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January 7th, 2009 WW Editorial Staff | Movie Reviews & Stories
 

Reel Music 26

The nights the NW Film Center saved Portland.

     
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Agile, Mobile, Hostile: A Year With Andre Williams

The NW Film Center kicks off its second quarter-century of harmonious documentaries this weekend with Anvil! The Story of Anvil (7 pm Friday, Jan. 9, and 9 pm Saturday, Jan. 10)—which, perhaps unsurprisingly, recounts the legacy of the band Anvil, the nearly-forgotten “demigods of Canadian metal.” From there, the festival offers visits with Bob Marley, Philip Glass, the Flaming Lips, Patti Smith, Tom Waits, Van Morrison, Johnny Cash, Sergio Leone and Bach. We’ll be keeping up with these films on wweek.com and in our listings—but first, here’s a look at a few highlights of the coming weeks.

The Night James Brown Saved Boston
James Brown was never a man to hold his tongue. The lively, outspoken singer was hitting his creative peak in 1968, and had no reservations saying he disagreed with Dr. Martin Luther King Jr.’s peaceful approach to the Civil Rights movement. The Night James Brown Saved Boston documents the immediate aftermath of Dr. King’s assassination, when Brown was scheduled to play a show in Boston the day after King’s death. The scene was set for the biggest riot the city had seen since the Boston Tea Party, but it wasn’t the city that went up in flames—it was the Boston Garden. Brown, despite the initial trepidation from mayor Kevin White, played the monumental show of his life, and here we see rarely seen black-and-white footage from the show as well as acute commentary from noted black leaders (Al Sharpton, Cornel West) and various members of Brown’s incredible backing band. The Night James Brown Saved Boston is the perfect type of music documentary, mixing just the right amount of social commentary in with the incredible archival concert footage. He had a brand new bag indeed. MICHAEL MANNHEIMER. 7 pm Monday, Jan. 19.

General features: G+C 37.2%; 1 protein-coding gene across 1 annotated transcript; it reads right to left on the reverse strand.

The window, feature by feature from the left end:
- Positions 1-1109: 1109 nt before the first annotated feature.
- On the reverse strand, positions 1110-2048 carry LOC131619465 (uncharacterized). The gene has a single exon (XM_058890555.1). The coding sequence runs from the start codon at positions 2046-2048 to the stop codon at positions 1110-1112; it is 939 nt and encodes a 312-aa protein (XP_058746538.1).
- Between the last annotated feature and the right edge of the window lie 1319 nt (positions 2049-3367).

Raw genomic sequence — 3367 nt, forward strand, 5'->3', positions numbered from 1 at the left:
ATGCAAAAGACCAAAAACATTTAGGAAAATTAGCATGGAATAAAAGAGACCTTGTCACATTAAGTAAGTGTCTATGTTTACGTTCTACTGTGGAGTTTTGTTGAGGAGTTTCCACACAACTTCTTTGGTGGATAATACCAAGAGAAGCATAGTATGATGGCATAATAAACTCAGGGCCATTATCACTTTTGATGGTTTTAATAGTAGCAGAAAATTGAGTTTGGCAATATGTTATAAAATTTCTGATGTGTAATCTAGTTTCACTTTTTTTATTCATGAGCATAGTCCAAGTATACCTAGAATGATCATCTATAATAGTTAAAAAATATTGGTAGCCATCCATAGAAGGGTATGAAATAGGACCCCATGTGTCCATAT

The Wrecking Crew
Everybody knows the iconic walking bass line in Nancy Sinatra’s “These Boots Were Made For Walkin.’’’ But do you know who wrote the part? Though they played on hundreds of standards—from the Beach Boys’ Pet Sounds to Ricky Nelson’s “Fools Rush In”—the group of Los Angeles musicians, dubbed at some point as “the wrecking crew” by drummer Hal Blaine, has gone unknown to everyone but the odd music curmudgeon for over 40 years. The Wrecking Crew, a lovely little documentary by Denny Tedesco, the son of a prominent crew guitar player, sheds light on the story of the mish-mash gang of musical castoffs that made all of Phil Spector and Brian Wilson’s weird ideas come to fruition. The only downside is the film never attempts to answer the burning question: If these players were so good, how come they never tried to form their own band? Still, with the way the industry is currently tanking, it’s hard to complain about a 90-minute film that features archival footage and new interviews with the creators of some of the greatest music ever put to tape. MICHAEL MANNHEIMER. 7 pm Saturday, Jan. 24.